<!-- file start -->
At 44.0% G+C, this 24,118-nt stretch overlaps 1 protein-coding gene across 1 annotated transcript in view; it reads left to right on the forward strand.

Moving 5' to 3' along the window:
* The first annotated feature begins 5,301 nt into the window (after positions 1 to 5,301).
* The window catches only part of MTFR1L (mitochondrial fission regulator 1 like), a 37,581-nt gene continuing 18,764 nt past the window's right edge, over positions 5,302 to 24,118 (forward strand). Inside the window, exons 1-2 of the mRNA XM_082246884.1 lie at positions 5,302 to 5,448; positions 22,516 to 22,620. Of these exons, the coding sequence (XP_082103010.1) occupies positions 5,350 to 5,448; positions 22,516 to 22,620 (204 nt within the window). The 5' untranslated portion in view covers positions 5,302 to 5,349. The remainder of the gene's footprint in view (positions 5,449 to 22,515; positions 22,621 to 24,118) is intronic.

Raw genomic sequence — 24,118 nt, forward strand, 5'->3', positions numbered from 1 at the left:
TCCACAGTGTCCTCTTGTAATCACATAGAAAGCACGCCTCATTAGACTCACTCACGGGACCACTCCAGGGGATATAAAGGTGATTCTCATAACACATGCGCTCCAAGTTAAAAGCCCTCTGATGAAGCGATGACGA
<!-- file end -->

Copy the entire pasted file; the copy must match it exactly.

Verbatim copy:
At 44.0% G+C, this 24,118-nt stretch overlaps 1 protein-coding gene across 1 annotated transcript in view; it reads left to right on the forward strand.

Moving 5' to 3' along the window:
* The first annotated feature begins 5,301 nt into the window (after positions 1 to 5,301).
* The window catches only part of MTFR1L (mitochondrial fission regulator 1 like), a 37,581-nt gene continuing 18,764 nt past the window's right edge, over positions 5,302 to 24,118 (forward strand). Inside the window, exons 1-2 of the mRNA XM_082246884.1 lie at positions 5,302 to 5,448; positions 22,516 to 22,620. Of these exons, the coding sequence (XP_082103010.1) occupies positions 5,350 to 5,448; positions 22,516 to 22,620 (204 nt within the window). The 5' untranslated portion in view covers positions 5,302 to 5,349. The remainder of the gene's footprint in view (positions 5,449 to 22,515; positions 22,621 to 24,118) is intronic.

Raw genomic sequence — 24,118 nt, forward strand, 5'->3', positions numbered from 1 at the left:
TCCACAGTGTCCTCTTGTAATCACATAGAAAGCACGCCTCATTAGACTCACTCACGGGACCACTCCAGGGGATATAAAGGTGATTCTCATAACACATGCGCTCCAAGTTAAAAGCCCTCTGATGAAGCGATGACGA